Maryland Sees Further Delay with Sports Betting Licensing

Maryland Sees Further Delay with Sports Betting Licensing

Maryland sports bettors will have to wait a bit longer to get those wagers down.

The Sports Wagering Application Review Commission, whose approval is needed before Maryland sports betting can begin, held its latest meeting Wednesday without taking definitive action on five applicants. The applicants’ qualifications for a sports wagering facility (essentially, a retail sportsbook) have already been reviewed and effectively approved by the Maryland Lottery & Gaming Control Commission.

To be clear, only applications for retail sports wagering facilities are currently being considered. The online sports gambling process isn’t expected to even begin until sometime next year. Given the current state of the process, Maryland will be lucky to have online sports betting in time for the 2022 NFL betting season.

When Wednesday’s meeting was announced last week, many expected the first licenses for retail sports betting to be handed out.

What the SWARC did do Wednesday — after meeting in closed session for more than two hours as it received legal advice and was further informed about the gaming industry — was to vote to request that “each sports wagering facility operator … submit supplemental ownership information.” In its motion, the SWARC did not specify what additional information it was seeking.

It also set a time and date for its next meeting: 8:30 a.m., Nov. 18.

In Maryland’s two-tiered approval process for sports wagering operators, Maryland Lottery & Gaming conducts typical background checks on suitability. The nine-member SWARC, a creation of the Maryland sports gambling law that was passed earlier this year, is tasked with making sure that the legislation’s mandate, which encourages substantial participation by minority- and women-owned businesses, is fulfilled. The SWARC’s approval is necessary for gambling licenses to be issued.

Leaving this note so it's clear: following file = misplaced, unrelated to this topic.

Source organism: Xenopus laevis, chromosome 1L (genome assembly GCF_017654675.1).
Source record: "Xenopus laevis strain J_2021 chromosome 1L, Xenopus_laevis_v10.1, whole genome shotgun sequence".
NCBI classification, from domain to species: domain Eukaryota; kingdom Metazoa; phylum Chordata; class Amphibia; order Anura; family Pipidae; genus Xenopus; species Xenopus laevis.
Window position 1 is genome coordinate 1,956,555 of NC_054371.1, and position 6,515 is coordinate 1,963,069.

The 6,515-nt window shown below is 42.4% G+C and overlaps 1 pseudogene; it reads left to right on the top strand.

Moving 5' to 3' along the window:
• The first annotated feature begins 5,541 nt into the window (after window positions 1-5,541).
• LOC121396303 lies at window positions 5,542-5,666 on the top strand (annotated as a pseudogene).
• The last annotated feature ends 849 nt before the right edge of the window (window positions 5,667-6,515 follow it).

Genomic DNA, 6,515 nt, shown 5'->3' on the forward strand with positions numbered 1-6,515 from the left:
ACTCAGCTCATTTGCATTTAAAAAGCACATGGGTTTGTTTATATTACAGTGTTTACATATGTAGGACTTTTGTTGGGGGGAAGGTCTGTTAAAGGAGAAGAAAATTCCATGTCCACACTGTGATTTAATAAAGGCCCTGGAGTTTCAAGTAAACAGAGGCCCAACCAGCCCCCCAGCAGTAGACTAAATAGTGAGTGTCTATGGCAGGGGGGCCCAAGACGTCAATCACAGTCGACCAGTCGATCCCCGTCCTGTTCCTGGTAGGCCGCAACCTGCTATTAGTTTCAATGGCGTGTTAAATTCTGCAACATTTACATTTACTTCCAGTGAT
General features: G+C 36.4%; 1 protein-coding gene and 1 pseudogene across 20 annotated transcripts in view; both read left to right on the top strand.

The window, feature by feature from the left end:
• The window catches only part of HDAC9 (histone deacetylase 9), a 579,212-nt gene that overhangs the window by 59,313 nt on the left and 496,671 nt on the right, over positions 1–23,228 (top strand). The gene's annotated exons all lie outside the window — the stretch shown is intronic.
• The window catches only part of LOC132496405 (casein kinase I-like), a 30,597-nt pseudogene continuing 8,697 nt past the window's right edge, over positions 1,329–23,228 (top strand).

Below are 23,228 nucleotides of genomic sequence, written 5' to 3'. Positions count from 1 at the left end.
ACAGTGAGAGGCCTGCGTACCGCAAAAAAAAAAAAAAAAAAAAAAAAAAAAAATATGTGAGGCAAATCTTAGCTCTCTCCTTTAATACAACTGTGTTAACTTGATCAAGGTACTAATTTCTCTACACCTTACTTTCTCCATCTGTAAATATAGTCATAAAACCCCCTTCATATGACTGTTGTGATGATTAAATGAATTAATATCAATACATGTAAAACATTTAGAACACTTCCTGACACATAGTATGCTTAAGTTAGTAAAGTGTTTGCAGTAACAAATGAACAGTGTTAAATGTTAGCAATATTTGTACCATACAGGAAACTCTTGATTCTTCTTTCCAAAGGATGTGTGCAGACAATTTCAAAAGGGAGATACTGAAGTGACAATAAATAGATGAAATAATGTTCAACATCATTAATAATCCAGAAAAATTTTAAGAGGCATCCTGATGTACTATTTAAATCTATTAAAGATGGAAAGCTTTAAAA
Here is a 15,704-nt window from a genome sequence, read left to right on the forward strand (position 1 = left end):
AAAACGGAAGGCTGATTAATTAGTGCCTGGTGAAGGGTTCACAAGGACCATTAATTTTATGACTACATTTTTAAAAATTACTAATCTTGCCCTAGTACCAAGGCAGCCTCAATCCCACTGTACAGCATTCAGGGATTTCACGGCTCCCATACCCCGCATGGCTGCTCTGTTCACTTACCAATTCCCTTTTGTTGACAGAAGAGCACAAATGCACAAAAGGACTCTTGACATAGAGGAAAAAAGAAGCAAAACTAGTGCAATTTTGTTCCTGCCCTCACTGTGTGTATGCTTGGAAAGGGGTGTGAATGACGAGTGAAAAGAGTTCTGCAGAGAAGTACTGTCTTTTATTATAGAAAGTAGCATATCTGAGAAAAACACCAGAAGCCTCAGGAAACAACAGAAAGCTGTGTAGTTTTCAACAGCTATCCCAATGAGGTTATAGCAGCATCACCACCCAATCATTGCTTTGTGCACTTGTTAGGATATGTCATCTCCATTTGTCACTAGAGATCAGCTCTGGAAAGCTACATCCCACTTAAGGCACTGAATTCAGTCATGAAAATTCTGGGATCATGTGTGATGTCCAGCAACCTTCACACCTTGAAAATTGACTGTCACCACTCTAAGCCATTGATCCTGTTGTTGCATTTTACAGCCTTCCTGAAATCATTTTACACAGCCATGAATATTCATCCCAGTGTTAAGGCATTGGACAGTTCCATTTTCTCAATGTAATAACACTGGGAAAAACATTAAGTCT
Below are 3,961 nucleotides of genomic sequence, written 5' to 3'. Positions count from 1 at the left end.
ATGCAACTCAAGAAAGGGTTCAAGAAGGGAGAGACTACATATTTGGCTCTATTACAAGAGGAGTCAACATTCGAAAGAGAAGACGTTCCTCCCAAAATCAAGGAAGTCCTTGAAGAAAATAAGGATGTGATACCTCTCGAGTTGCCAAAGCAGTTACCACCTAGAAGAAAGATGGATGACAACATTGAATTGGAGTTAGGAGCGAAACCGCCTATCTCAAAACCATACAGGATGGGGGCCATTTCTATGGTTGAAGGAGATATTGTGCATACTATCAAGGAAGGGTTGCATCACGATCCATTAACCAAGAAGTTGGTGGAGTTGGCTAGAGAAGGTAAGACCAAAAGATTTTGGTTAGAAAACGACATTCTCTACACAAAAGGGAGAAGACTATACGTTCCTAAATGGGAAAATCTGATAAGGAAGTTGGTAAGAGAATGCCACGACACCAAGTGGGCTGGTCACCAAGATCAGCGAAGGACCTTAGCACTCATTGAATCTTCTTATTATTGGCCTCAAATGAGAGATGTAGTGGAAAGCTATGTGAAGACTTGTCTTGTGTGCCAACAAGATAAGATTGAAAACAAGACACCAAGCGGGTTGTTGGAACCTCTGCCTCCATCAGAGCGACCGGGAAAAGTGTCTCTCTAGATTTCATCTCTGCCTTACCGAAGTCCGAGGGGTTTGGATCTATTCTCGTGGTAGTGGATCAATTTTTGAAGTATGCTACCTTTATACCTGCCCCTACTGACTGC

There has been frustration in some quarters about the slow pace of the approval process for retail licenses, as evidenced by Gov. Larry Hogan’s comments via Twitter noting that the state Lottery & Gaming regulators has been moving along qualified applicants to the SWARC. The first batch of three was on Oct. 6 and the second group of two was Oct. 20. The SWARC canceled a scheduled meeting on Oct. 14 without explanation, and now the most recent meeting ended with no more than a request for additional information from applicants.

Hogan on Wednesday again showed frustration with the pace of the process, according to The Baltimore Sun.

“If, in fact, they don’t act immediately and approve those, and if the legislature has their way in violating the law, then it’s going to be at least a year or more before anyone gets the ability to do gambling in Maryland, sports betting, and potentially it could kill the entire deal,” Hogan said. according to The Sun.

Senate President Bill Ferguson defended the group in a statement Wednesday, The Sun said.

“I wholeheartedly trust in the ability of the independent commissioners — including the governor’s own appointed representatives — to consider all information and use their best judgment to issue licenses fairly,” Ferguson said.

Five Applicants to Consider

The five applicants whose qualifications have so far been sent from Lottery & Gaming to the SWARC are all current casino operators: Horseshoe Baltimore; MGM National Harbor near Washington D.C.; Hollywood Casino in Perryville; Live! Casino & Hotel in Hanover; and Ocean Downs Casino in Berlin.

The demeanor of SWARC chairman Thomas M. Brandt Jr. on Wednesday suggested the arduous nature of the process.

After coming out of closed session, Brandt said, “What should be our next steps as a commission before we lose any more members of the commission to today’s meeting.” Apparently, some members of the commission had to step away and a quorum was in jeopardy.

There was silence.

“We have a need to communicate to what we’re doing. Thoughts?” Brandt said.

What’s Next in Maryland?

Eventually, it was suggested that a timeline be established for gambling operator applicants to submit the additional information requested by the commission and then for the SWARC to consider what was before it. That’s when the Nov, 18 meeting date was hammered out.

“We shouldn’t have long soliloquies the next time,” Brandt said as the meeting came to a close. “We’ve gotten our legal advice to the max and we’ve been oriented to the industry which, I think, our commission needed as well with the benefit of (attorneys). These marathons should be behind us.

“I usually manage meetings better than these but I’ve done my best,” Brandt added. “This has been challenging.”

The expansion of Maryland gambling was approved last November by voters.



A longtime reporter and editor who began writing on casinos and gaming shortly after Atlantic City’s first gambling halls opened, Bill covered the World Series of Poker and wrote a syndicated column on travel to casino destinations for a decade.

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